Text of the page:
Critics may think they have Lukas Nelson all figured out. At first glance, Wasted, the newest album from his rock and roll band, Lukas Nelson and the Promise of the Real, seems as if it’s only about having a good time. They may cite nepotism, by way of his famous father, country music legend Willie Nelson, as the sole cause of his success.
They’d be wrong on both counts.
While Wasted’s obvious theme is about partying, it doesn’t paint a glamorous picture. Nelson was freshly broken-hearted when he went on the road in mid-2011, leaving him particularly vulnerable to its temptations.
“I never really drank to excess, I’d never blacked out or had problems, but when I was doing that [tour], I was in kind of in a self destructive mood. I wasn’t using my normal judgment, and it had consequences.”
After too many nights of excessive drinking and partying, Nelson began to write down his experiences as a way to get back to himself. He considers Wasted as a sort of “journal entry. I wrote it down and put it in a bubble and sent it away so that I can let it go and not go back to it, hopefully. I’m in a pretty good place now, you know?”
The result is a powerful album of rock and roll blues, filled with Nelson’s sick guitar riffs and hints of country and reggae sprinkled in for taste. The only evidence that you’re listening to Willie Nelson’s son lies in their similar voices.
Certainly, his father’s music business connections gave him a leg up; however, Nelson uses his own undeniable talent, drive, and work ethic to boost himself further and make his band successful.
Far from having a chip on his shoulder, Nelson is quick to show his father support. While recording for Wasted was underway, Nelson played on 9 of 14 tracks off Willie’s album Heroes. He has also toured with him- both with his band and as a guitarist, including the XPN Non Comm at Philadelphia’s World Café Live this past May. On September 22nd, Lukas Nelson and the Promise of the Real will be playing in Hershey, PA at Farm Aid, the annual concert benefitting American farmers that his father helped start in 1985.
“I’ve played almost every Farm Aid since I was [little]. I’m proud of my dad for starting it, it’s a good cause and it’s important for the country.”
Besides making the occasional guest appearance at his dad’s concerts, Nelson spent a lot of his childhood in the pool. He was a talented swimmer with dreams of the Olympics; however, around the age of 12, he could no longer stand the sport’s inescapable repetitiveness. He began playing guitar and, from then on, music was his life.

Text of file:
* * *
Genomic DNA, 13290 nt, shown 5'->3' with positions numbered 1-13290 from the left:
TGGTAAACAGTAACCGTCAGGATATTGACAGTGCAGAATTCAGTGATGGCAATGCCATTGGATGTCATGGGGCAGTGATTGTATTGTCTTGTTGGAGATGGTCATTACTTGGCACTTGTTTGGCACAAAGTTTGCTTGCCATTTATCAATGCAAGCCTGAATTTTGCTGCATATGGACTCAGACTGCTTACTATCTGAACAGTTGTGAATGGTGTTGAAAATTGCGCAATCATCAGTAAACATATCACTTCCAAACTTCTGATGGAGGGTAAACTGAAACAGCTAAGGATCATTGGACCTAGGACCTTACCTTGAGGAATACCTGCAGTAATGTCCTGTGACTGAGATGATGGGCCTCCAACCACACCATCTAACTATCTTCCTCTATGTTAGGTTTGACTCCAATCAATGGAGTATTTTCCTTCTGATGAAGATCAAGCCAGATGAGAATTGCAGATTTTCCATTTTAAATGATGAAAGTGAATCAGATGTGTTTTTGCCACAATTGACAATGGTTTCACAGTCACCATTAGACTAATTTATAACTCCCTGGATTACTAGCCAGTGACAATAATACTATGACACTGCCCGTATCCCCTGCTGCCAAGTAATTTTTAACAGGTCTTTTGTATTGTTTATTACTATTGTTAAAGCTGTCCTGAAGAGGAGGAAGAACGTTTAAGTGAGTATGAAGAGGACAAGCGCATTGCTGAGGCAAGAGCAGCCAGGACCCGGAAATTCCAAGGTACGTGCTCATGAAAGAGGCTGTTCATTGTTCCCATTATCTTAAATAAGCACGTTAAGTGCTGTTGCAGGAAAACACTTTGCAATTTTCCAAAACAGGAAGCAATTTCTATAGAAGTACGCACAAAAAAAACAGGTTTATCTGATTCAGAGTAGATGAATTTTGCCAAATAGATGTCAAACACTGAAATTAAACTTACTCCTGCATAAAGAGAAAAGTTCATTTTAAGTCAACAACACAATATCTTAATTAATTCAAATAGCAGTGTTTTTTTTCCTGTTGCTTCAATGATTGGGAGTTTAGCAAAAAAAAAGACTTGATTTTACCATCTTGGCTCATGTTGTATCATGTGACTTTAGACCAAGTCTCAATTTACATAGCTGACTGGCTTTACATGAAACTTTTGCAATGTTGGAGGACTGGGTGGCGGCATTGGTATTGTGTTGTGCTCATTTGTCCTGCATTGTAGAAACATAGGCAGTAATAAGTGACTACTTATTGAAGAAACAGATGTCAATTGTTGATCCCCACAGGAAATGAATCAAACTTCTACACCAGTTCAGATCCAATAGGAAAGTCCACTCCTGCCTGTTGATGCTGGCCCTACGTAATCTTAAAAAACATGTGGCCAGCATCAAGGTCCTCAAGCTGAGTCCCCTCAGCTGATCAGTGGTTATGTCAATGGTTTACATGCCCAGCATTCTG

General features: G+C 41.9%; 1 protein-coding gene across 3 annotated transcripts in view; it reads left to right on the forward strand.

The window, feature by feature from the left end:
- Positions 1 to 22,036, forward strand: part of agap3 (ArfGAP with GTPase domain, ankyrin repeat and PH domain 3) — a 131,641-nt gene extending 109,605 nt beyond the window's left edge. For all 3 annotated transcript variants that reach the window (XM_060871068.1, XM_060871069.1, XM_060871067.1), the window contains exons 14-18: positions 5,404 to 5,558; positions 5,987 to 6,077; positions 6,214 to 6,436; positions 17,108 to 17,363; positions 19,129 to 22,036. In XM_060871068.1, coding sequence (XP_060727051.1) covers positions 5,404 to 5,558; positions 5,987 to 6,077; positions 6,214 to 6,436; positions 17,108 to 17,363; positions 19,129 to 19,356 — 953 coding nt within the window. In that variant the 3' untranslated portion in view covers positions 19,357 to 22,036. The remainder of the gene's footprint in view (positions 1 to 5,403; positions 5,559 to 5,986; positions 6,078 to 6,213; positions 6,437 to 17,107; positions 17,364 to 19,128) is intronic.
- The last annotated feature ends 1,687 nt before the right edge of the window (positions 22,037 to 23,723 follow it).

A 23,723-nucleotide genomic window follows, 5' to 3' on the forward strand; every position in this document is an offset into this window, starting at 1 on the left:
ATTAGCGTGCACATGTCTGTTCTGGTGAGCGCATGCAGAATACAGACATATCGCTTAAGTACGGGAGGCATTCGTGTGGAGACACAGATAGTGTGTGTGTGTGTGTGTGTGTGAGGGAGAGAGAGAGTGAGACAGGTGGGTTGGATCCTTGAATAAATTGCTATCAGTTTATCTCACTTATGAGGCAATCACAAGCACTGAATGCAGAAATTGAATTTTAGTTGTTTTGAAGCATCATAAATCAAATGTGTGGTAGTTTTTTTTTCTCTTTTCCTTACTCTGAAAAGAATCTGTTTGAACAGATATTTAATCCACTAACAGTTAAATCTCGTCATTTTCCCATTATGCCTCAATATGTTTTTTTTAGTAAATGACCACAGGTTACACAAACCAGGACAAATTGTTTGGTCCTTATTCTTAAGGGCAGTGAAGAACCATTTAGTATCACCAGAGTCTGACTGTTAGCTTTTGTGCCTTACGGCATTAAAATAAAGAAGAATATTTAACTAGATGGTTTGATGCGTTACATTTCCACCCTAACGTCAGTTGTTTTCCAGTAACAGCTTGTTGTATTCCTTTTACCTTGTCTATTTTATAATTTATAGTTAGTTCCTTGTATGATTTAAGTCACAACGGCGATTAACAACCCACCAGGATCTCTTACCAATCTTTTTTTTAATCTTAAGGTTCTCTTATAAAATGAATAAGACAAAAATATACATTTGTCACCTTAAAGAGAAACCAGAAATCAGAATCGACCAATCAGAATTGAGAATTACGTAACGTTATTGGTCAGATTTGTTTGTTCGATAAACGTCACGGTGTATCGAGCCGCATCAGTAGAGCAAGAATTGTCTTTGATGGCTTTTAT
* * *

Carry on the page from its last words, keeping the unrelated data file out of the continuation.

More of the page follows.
In an effort to please his parents, Nelson reluctantly enrolled as a classical music major at Loyola Marymount University instead of immediately pursuing his music career. He made an effort, but couldn’t hide the fact that he was miserable.
“I was trying to make someone else happy, and that’s not what you’re supposed to be doing when you really want to live your life. Eventually you’re gonna have to make your own decisions, even if it makes somebody upset at first. [In the end] they’ll have a lot of respect for you because you’re being an adult, making decisions like [one] rather than a kid who just does what he’s told.”
Nelson was cut off financially after dropping out. He struggled to get by, living out of his car and on friends’ couches as he busked for money and began forming his band. Despite the hardships, he was much happier because he was finally playing music.
The heart of Wasted explores the idea of not living up to your potential, a negative path Nelson refuses to take:
“[Wasted is about] not wasting your talent or your loves, the people that care about you and believe in you and help you to move along your life’s path. That goes with anything you’re doing that you’re good at or that you love. I know it’s cheesy, but follow what makes you happy, even if it seems like it’s not going to make you rich or you’re not going to be able to survive on it. I still haven’t really made it–I’m not rich or anything, and we still have to tour a lot to make money–but I’m happy doing what I’m doing, and I feel successful because I can make a living doing what I love, and that’s what’s important. ”
Besides following his heart, Nelson followed the schedule of the moon during the album’s creation. Neil Young, whom Nelson has called a “loose mentor”, suggested recording on full moon nights. The band took it a step further, mixing, mastering, and releasing the album according to the lunar phase. Nelson explains the significance:
“The full moon is an energy source. There’s a magnetism brought to earth when [it’s] around. When you’re playing music on a full moon, you’re playing in an environment that’s more conducive to an energetic anomaly. Recording on tape—tape is little magnets that are being arranged as you play on them, so as you record to it, it arranges the little magnets on the tape to the musical notes. Recording to analog [means] you’re using the earth to imprint music on a magnet in the earth’s magnetic field. It’s super organic and energetic, so it just adds a lot.”
Nelson’s current schedule is far too hectic to schedule so precisely, but he remains unruffled, explaining he simply takes “every day at a time, and give every day my best. I try not to think about where I’m going to be tomorrow.”
His distaste of repetition shows up in his unique performances; could he also be channeling residual energy from those recording sessions into his vigorous live show?
“Oh man. I come out every show like it’s the first show I’ve ever played, you know?”
Written by: Dana Giusti